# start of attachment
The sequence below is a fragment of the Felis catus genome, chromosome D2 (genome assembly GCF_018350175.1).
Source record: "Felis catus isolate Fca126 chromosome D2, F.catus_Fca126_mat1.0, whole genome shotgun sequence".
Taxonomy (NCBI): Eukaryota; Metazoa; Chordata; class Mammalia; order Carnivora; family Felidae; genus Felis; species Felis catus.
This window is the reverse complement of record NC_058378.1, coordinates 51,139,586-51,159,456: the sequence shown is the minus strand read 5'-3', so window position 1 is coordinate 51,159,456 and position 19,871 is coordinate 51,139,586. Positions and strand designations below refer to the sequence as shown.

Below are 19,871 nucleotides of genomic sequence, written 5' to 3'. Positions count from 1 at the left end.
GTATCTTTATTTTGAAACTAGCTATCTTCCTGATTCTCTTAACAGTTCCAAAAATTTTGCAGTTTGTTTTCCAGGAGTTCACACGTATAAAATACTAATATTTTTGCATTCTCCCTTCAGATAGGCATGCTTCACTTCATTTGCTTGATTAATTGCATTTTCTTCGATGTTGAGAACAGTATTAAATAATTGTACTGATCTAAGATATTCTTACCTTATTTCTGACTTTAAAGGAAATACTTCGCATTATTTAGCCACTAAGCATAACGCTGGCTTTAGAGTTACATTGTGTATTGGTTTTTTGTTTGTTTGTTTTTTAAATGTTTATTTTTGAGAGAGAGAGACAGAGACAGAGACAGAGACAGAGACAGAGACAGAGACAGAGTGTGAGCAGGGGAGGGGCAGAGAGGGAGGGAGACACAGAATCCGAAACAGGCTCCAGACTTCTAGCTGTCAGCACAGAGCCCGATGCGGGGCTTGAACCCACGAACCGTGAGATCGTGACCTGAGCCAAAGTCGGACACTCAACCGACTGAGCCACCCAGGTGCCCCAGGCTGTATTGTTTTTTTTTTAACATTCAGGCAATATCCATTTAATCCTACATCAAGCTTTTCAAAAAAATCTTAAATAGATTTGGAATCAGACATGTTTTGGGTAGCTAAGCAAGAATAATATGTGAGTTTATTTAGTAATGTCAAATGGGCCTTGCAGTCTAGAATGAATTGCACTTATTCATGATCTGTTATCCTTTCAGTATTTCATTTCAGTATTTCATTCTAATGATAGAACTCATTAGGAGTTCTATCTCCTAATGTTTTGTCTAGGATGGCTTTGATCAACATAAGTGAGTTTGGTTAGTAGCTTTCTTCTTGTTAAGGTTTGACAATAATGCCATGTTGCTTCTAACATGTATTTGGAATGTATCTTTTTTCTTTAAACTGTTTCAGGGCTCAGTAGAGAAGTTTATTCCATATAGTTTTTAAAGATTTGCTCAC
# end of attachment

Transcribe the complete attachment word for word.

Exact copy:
The sequence below is a fragment of the Felis catus genome, chromosome D2 (genome assembly GCF_018350175.1).
Source record: "Felis catus isolate Fca126 chromosome D2, F.catus_Fca126_mat1.0, whole genome shotgun sequence".
Taxonomy (NCBI): Eukaryota; Metazoa; Chordata; class Mammalia; order Carnivora; family Felidae; genus Felis; species Felis catus.
This window is the reverse complement of record NC_058378.1, coordinates 51,139,586-51,159,456: the sequence shown is the minus strand read 5'-3', so window position 1 is coordinate 51,159,456 and position 19,871 is coordinate 51,139,586. Positions and strand designations below refer to the sequence as shown.

Below are 19,871 nucleotides of genomic sequence, written 5' to 3'. Positions count from 1 at the left end.
GTATCTTTATTTTGAAACTAGCTATCTTCCTGATTCTCTTAACAGTTCCAAAAATTTTGCAGTTTGTTTTCCAGGAGTTCACACGTATAAAATACTAATATTTTTGCATTCTCCCTTCAGATAGGCATGCTTCACTTCATTTGCTTGATTAATTGCATTTTCTTCGATGTTGAGAACAGTATTAAATAATTGTACTGATCTAAGATATTCTTACCTTATTTCTGACTTTAAAGGAAATACTTCGCATTATTTAGCCACTAAGCATAACGCTGGCTTTAGAGTTACATTGTGTATTGGTTTTTTGTTTGTTTGTTTTTTAAATGTTTATTTTTGAGAGAGAGAGACAGAGACAGAGACAGAGACAGAGACAGAGACAGAGACAGAGTGTGAGCAGGGGAGGGGCAGAGAGGGAGGGAGACACAGAATCCGAAACAGGCTCCAGACTTCTAGCTGTCAGCACAGAGCCCGATGCGGGGCTTGAACCCACGAACCGTGAGATCGTGACCTGAGCCAAAGTCGGACACTCAACCGACTGAGCCACCCAGGTGCCCCAGGCTGTATTGTTTTTTTTTTAACATTCAGGCAATATCCATTTAATCCTACATCAAGCTTTTCAAAAAAATCTTAAATAGATTTGGAATCAGACATGTTTTGGGTAGCTAAGCAAGAATAATATGTGAGTTTATTTAGTAATGTCAAATGGGCCTTGCAGTCTAGAATGAATTGCACTTATTCATGATCTGTTATCCTTTCAGTATTTCATTTCAGTATTTCATTCTAATGATAGAACTCATTAGGAGTTCTATCTCCTAATGTTTTGTCTAGGATGGCTTTGATCAACATAAGTGAGTTTGGTTAGTAGCTTTCTTCTTGTTAAGGTTTGACAATAATGCCATGTTGCTTCTAACATGTATTTGGAATGTATCTTTTTTCTTTAAACTGTTTCAGGGCTCAGTAGAGAAGTTTATTCCATATAGTTTTTAAAGATTTGCTCAC